This is why. As Unitarian Universalists, we are a people committed to integrity and truth telling. We often say that the truth sets us free. Unitarian Universalism values doubt and questioning as spiritual practices that lead us towards truth. There is nothing that cannot be questioned except that we hold compassion and freedom as the essence of being human, and that we must live at all times with respect for that radical interdependence of all things. Everything else is up for grabs, otherwise we turn too much stuff into idols, worshiping what is transient and rather than enduring.
This resistance to dogmas, to creeds, to idols and our commitment to truth as a path to freedom creates a healthy ambivalence towards anything that we are asked to simply accept.
I have experienced, you may have as well, among American Unitarian Universalists, that some of us have a complicated relationship with patriotism. This struggle has become keener since November when white nationalism was used win the Presidency. We have experienced patriotism being used as a tool to harden people against each other. There is tremendous social pressure to adopt a patriotism rooted in American exceptionalism, which disrespects other nations and peoples by loudly trumpeting American superiority. This kind of patriotism is not consistent with Unitarian Universalist values. It is not rooted in a deep compassion for all of life.
So I have some questions. To what are we called to direct our compassion? What does it mean to honor our Unitarian Universalist faith and love a country? How do we honor those who die in battle and hold up that not all battles are rooted in values that affirm life?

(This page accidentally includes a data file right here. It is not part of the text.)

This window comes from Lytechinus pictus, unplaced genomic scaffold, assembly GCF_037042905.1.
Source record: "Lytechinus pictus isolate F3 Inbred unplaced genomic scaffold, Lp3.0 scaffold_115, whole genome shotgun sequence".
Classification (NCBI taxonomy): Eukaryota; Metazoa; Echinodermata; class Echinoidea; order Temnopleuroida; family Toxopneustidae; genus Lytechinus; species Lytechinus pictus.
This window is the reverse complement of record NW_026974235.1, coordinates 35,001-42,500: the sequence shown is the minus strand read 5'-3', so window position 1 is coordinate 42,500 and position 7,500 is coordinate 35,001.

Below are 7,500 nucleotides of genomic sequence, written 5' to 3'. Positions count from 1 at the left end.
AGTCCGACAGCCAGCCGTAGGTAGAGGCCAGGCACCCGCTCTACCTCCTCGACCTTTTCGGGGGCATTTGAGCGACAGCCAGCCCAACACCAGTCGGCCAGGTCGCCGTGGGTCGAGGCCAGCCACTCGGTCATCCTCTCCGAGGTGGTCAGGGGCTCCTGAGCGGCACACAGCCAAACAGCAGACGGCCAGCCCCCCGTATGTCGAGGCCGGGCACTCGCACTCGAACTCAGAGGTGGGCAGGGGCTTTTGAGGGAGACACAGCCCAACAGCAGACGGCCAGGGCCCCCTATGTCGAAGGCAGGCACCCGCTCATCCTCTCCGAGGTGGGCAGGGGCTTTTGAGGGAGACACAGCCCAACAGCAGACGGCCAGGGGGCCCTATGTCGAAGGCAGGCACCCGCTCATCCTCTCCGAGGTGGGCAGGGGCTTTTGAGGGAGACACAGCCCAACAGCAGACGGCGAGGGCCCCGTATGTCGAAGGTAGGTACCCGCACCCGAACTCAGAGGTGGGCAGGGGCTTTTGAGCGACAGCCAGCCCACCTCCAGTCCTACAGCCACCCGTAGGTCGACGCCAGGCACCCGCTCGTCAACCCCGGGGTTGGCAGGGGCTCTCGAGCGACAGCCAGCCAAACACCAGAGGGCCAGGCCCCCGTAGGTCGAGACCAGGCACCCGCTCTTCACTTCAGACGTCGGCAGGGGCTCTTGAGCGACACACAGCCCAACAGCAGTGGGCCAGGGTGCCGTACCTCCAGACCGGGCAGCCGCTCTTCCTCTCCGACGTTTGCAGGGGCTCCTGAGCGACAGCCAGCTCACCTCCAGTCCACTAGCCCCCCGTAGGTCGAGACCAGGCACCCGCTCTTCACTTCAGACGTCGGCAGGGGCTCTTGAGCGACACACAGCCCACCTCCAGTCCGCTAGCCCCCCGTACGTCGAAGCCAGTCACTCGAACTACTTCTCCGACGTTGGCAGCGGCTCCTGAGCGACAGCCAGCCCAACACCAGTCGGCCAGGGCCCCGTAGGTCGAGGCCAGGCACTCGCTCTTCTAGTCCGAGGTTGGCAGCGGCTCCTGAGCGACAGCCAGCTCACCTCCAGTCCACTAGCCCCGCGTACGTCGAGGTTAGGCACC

In the interests of full disclosure, let me say where I am coming from when I ask these questions. I was raised Mennonite, and in the Mennonite faith in its purest form, it is forbidden to love a country. Patriotism is a sin against God and we are never to let love of country supersede love for God. So the whole idea of asking God to bless a country? Blasphemy. Pledging allegiance to a flag or putting your hand over your heart to sing the national anthem? Idolatry. When patriotism becomes akin to religion and is then used to stoke public sentiment for military action, it is an abuse of faith. While I am no longer a practicing Mennonite, the teachings are in me and I have brought them to my Unitarian Universalist faith. I don’t believe that patriotism is a sin, I do believe you can love a country, but I firmly believe that no patriotism should ever supersede our commitment to living our principles. There is no nation higher than our core values of compassion and freedom. No nation has the right to demand blind allegiance, to define what allegiance is, or expect us to betray our values in the name of allegiance. Our love of nation should always be conditional. Our commitment to our values should never be compromised.